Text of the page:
Every intrusion alarm monitoring system requires a code that is used to arm and disarm the alarm system. This code is typically four to six digits, and needs to be entered through a keypad. Any person who utilizes one of these systems knows that using and managing these codes is an important part of getting the most out of the system.
What is a System Code?
A system code is a four to six-digit numbered password that is used to arm and disarm your security system as well as provide you access to perform various other functions within the system. The primary reason these codes exist is to ensure that the person using the system is meant to have access to it. Only authorized individuals should have system codes to interact with the system.
In some cases, a System Administrator can restrict a codes’ access to specific functions and/or areas of the building.
How To Choose a System Code
As a basic rule of thumb, any code that you utilize should be one that is easy for the user to remember but still difficult to be guessed. Remember, the goal is to prevent unauthorized access into your building.
It’s also advisable that a System Administrator retain a record of all of the user codes and the names of those that utilize them; this can be helpful in cross referencing against events or incidents.
Four Types of System Codes
There are many different types of codes that can be used with intrusion alarm monitoring systems. Here are the four most common:
- Master Code – This is the primary code a System Administrator will commonly use. It has the ability to perform security functions and manage administration of the system. This code should only reside with the System Administrator.
- User Code – These codes can arm and disarm the system along with any other specific areas or functions assigned to it. A User Code should only be provided to an individual who needs regular access to the building. They should not be given permissions to adjust important settings and configurations within the system. A unique user code should be given to each unique user of the system.
- Guest Code – This is an access code with restricted access that is meant to be used on a temporary basis. This code should only be utilized by a user who requires brief access to the system such as a contractor or maintenance person.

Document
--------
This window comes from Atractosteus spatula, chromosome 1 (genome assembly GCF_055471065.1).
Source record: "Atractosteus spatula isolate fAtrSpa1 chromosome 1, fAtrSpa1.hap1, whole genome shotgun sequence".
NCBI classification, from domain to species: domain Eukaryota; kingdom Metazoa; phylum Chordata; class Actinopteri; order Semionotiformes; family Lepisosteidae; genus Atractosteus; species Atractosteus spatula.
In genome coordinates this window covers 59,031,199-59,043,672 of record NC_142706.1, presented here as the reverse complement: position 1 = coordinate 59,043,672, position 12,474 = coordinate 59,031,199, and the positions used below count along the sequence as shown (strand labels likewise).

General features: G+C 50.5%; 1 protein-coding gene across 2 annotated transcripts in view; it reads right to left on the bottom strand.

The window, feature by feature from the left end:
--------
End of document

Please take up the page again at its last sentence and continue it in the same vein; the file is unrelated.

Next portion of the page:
- Duress Code: this is a unique code that discretely sends a signal to a Signals Receiving Centre to let them know that help is needed immediately. This code is rarely used, and is only meant to provide assistance in threatening situations.
Why It’s Important to Manage User Codes
How you manage these codes is important for a couple of reasons:
- If there is a security incident at your building, you will need to review the signals that were sent from the panel as well as the unique users who were involved with the system around those dates and times.
- In the event that an employee needs to be removed from the system, you will need to know which user code was assigned to them.
Methods to Manage User Codes On Your Intrusion Alarm Monitoring System
- If you are a System Administrator and are adding and removing codes yourself, keep a record of which user occupies which user slot. This will assist you if you need to quickly add or remove a user from the system.
- Place all of your user codes in a secure location. Losing these codes could allow them to fall into the wrong hands, leaving your building vulnerable.
- If you utilize contractors who require a User Code, ensure that you change the codes any time they have changes in staff. This ensures that their former employees do not have access to your building.
- Stay in communication with your security alarm monitoring company when it comes to adding and removing users from your security alarm monitoring system.
- Leave it to the pros and let your security alarm monitoring company manage your user codes. This ensures codes are added and removed properly and that accurate records are kept.
If you have questions about your security alarm system and now to properly manage user codes, please contact us at 1 888 789 FIRE (3473), email firstname.lastname@example.org, or fill out the contact form below.